I wonder if they'll come out with this language when they come out with a totally re-vamped NetLinx Studio. Maybe it won't be called that, maybe it'll be . . . "Lunar Studio" and the new language will be SunLinx. ;)
  • ericmedleyericmedley Senior Member - 3709 Posts Posts: 4,157
    jjames wrote: »
    "Lunar Studio" and the new language will be SunLinx. ;)

    ~shudder~
  • jjamesjjames AMX Sustaining Engineer Posts: 2,898
    Indeed - I think if that happens I'll go back to teaching piano on the weekends, move back in with my parents, drive a beat up '88 Chevy Nova and living the life of a 17 year old.
  • Spire_JeffSpire_Jeff Formerly Caffeinated Programmer Posts: 1,917
    patb wrote: »
    I believe this statement is correct. I don't think the duet java programming was intended for the everyday veteran AMX programmer. I have talked with several people at AMX - in training and tech support and the general consensus they gave to me is that there is nothing I would normally use that that couldn't be written faster, cleaner and smaller and run more efficiently as a normal studio module instead of using java. The idea behind java was just as stated above - to give windows developers that work for hardware manufacturers a platform to write modules they were familiar with. The are some limited functions that the java modules can do, but not something we would use in our everyday programming.

    I am not sure if I totally disagree, but I understand why this is the thinking. First off, there is a lot of Java functionality that has yet to be documented. I also do not think many people within AMX are familiar enough with Java to make it an efficient programming language for them.

    A lot of the value of Java comes into play when you are coding a very flexible automation system. If all you are integrating with is a Theater room and the touch panel is basically a very pretty universal remote with some 2 way feedback, I would agree that NetLinx would be my language of choice for the project. On the other hand, if you have an 80 room house with every system being monitored and controlled by AMX and you have 2 or 3 programmers working on the project, I think Java provides a better base for development.

    Also, it comes down to the complexity of code you are dealing with. If all you are doing is waiting for some button presses to drive events, I would definitely choose NetLinx. If you are dealing with a device that has a vast array of functionality (that is similar to one of the Duet Device types), and you need to deal with queuing, I would probably choose Java. (Especially if I did not have NetLinx code in place to handle queuing)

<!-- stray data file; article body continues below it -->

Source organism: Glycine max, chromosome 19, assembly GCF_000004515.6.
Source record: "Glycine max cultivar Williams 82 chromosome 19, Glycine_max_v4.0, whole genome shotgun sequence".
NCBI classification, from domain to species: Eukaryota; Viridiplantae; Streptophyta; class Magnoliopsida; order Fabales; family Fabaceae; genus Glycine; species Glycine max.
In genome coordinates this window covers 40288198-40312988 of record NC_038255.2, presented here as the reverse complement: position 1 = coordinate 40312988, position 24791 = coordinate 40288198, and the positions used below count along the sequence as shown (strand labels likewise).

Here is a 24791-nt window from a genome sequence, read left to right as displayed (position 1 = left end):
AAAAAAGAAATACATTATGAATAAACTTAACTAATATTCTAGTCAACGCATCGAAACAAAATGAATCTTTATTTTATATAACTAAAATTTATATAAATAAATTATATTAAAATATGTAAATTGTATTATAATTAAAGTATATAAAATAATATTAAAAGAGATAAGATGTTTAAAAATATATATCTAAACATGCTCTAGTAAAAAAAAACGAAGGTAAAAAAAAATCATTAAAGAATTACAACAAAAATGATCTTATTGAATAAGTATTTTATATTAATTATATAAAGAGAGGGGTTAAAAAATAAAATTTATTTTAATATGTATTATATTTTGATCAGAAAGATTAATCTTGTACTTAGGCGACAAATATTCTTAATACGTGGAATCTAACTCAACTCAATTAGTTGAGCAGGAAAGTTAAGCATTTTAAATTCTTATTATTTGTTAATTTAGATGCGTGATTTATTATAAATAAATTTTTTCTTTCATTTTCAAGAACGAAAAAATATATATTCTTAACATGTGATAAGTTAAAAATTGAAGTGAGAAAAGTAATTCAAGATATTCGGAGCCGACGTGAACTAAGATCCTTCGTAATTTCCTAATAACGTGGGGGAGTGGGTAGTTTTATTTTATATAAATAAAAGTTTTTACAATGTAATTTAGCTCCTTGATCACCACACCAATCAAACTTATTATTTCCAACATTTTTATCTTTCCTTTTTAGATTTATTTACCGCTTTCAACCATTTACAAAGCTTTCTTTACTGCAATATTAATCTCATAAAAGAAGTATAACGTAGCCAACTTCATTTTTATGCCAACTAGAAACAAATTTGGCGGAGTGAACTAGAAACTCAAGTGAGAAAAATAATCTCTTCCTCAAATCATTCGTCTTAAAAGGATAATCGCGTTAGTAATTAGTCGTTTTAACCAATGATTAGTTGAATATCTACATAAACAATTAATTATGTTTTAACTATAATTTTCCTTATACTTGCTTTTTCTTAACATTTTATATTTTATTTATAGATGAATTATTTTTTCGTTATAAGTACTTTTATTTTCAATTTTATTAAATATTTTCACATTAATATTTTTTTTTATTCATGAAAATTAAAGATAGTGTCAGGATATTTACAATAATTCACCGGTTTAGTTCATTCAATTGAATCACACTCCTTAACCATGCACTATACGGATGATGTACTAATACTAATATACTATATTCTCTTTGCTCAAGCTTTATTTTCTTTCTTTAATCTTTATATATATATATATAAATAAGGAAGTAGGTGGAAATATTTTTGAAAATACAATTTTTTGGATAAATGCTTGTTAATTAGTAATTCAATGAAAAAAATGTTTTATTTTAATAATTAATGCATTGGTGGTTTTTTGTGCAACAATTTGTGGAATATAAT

As for speed, in Programmer 3, we saw first hand that the speed of Java code can actually be faster than NetLinx code. There is a catch to this tho... the speed is faster within the java code itself, but when the Java code needs to interact with NetLinx code, the communication procedure tends to negate the gains of the faster java processing.

    I apologize for not posting anything further in the I'm Learning Java thread, but I have been slammed the last few months with a couple of very large jobs and I have been focusing on completing them. As soon as I have them complete, I will get back to the java modules I was working on and see if I can provide some documentation to help others that are thinking about making the move. I can say that some of the philosophies behind Java have made their way into the code I am writing in NetLinx and I feel that it has made my NetLinx code better.

    This is all of course just my opinion,
    Jeff
  • dmaselbasdmaselbas Junior Member Posts: 1
    Dont kill the future

    I have been writing all of my systems solely in java since last October. In the beginning i was very wary that i was going to break something and or push the box to hard. Thus far i have used a lot of the features and libraries that java 1.4 offers and am happy to say they all work. I have even gone as far as to write a class for an IP controlled Christie projector on my pc in netBeans then import it into eclipse and use it without any issues on an NI. I believe there is always the right tool for the job and there have been projects that i have done much faster in NetLinx than I could have in java but I think the benifits of OOP fit the control system paradigm too well.